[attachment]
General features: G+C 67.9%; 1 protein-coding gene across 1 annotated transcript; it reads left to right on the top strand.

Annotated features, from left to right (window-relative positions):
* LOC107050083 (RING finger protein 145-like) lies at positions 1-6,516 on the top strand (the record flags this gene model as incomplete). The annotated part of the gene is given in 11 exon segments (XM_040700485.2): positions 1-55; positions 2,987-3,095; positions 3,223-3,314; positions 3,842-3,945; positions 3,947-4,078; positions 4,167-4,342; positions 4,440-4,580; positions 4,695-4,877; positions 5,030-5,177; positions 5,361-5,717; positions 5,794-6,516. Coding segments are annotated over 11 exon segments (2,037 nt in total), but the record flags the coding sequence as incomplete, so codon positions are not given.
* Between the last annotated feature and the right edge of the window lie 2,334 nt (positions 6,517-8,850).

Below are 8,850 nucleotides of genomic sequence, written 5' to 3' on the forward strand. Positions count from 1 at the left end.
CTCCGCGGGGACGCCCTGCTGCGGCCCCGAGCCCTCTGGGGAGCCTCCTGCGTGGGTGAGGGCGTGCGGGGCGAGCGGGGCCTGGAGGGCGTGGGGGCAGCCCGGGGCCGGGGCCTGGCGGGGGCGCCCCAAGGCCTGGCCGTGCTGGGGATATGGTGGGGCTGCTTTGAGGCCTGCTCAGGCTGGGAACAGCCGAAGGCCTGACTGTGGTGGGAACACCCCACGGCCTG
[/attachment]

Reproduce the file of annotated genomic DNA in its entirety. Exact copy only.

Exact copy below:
General features: G+C 67.9%; 1 protein-coding gene across 1 annotated transcript; it reads left to right on the top strand.

Annotated features, from left to right (window-relative positions):
* LOC107050083 (RING finger protein 145-like) lies at positions 1-6,516 on the top strand (the record flags this gene model as incomplete). The annotated part of the gene is given in 11 exon segments (XM_040700485.2): positions 1-55; positions 2,987-3,095; positions 3,223-3,314; positions 3,842-3,945; positions 3,947-4,078; positions 4,167-4,342; positions 4,440-4,580; positions 4,695-4,877; positions 5,030-5,177; positions 5,361-5,717; positions 5,794-6,516. Coding segments are annotated over 11 exon segments (2,037 nt in total), but the record flags the coding sequence as incomplete, so codon positions are not given.
* Between the last annotated feature and the right edge of the window lie 2,334 nt (positions 6,517-8,850).

Below are 8,850 nucleotides of genomic sequence, written 5' to 3' on the forward strand. Positions count from 1 at the left end.
CTCCGCGGGGACGCCCTGCTGCGGCCCCGAGCCCTCTGGGGAGCCTCCTGCGTGGGTGAGGGCGTGCGGGGCGAGCGGGGCCTGGAGGGCGTGGGGGCAGCCCGGGGCCGGGGCCTGGCGGGGGCGCCCCAAGGCCTGGCCGTGCTGGGGATATGGTGGGGCTGCTTTGAGGCCTGCTCAGGCTGGGAACAGCCGAAGGCCTGACTGTGGTGGGAACACCCCACGGCCTG